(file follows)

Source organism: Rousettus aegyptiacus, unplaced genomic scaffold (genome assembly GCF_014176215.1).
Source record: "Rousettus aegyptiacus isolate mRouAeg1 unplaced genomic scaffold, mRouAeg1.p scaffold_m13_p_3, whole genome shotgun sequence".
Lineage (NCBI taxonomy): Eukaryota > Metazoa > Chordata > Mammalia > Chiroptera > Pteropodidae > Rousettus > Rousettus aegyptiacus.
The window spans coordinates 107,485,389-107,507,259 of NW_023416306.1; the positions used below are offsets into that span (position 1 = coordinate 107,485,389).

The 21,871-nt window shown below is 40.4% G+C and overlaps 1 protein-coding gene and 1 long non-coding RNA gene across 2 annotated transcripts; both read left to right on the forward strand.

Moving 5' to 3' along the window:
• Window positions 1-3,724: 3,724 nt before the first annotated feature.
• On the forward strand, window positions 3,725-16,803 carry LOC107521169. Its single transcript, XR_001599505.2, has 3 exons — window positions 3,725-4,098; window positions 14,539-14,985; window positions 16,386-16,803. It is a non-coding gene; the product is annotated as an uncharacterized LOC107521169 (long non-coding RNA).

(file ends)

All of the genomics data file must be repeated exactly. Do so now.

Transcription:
Source organism: Rousettus aegyptiacus, unplaced genomic scaffold (genome assembly GCF_014176215.1).
Source record: "Rousettus aegyptiacus isolate mRouAeg1 unplaced genomic scaffold, mRouAeg1.p scaffold_m13_p_3, whole genome shotgun sequence".
Lineage (NCBI taxonomy): Eukaryota > Metazoa > Chordata > Mammalia > Chiroptera > Pteropodidae > Rousettus > Rousettus aegyptiacus.
The window spans coordinates 107,485,389-107,507,259 of NW_023416306.1; the positions used below are offsets into that span (position 1 = coordinate 107,485,389).

The 21,871-nt window shown below is 40.4% G+C and overlaps 1 protein-coding gene and 1 long non-coding RNA gene across 2 annotated transcripts; both read left to right on the forward strand.

Moving 5' to 3' along the window:
• Window positions 1-3,724: 3,724 nt before the first annotated feature.
• On the forward strand, window positions 3,725-16,803 carry LOC107521169. Its single transcript, XR_001599505.2, has 3 exons — window positions 3,725-4,098; window positions 14,539-14,985; window positions 16,386-16,803. It is a non-coding gene; the product is annotated as an uncharacterized LOC107521169 (long non-coding RNA).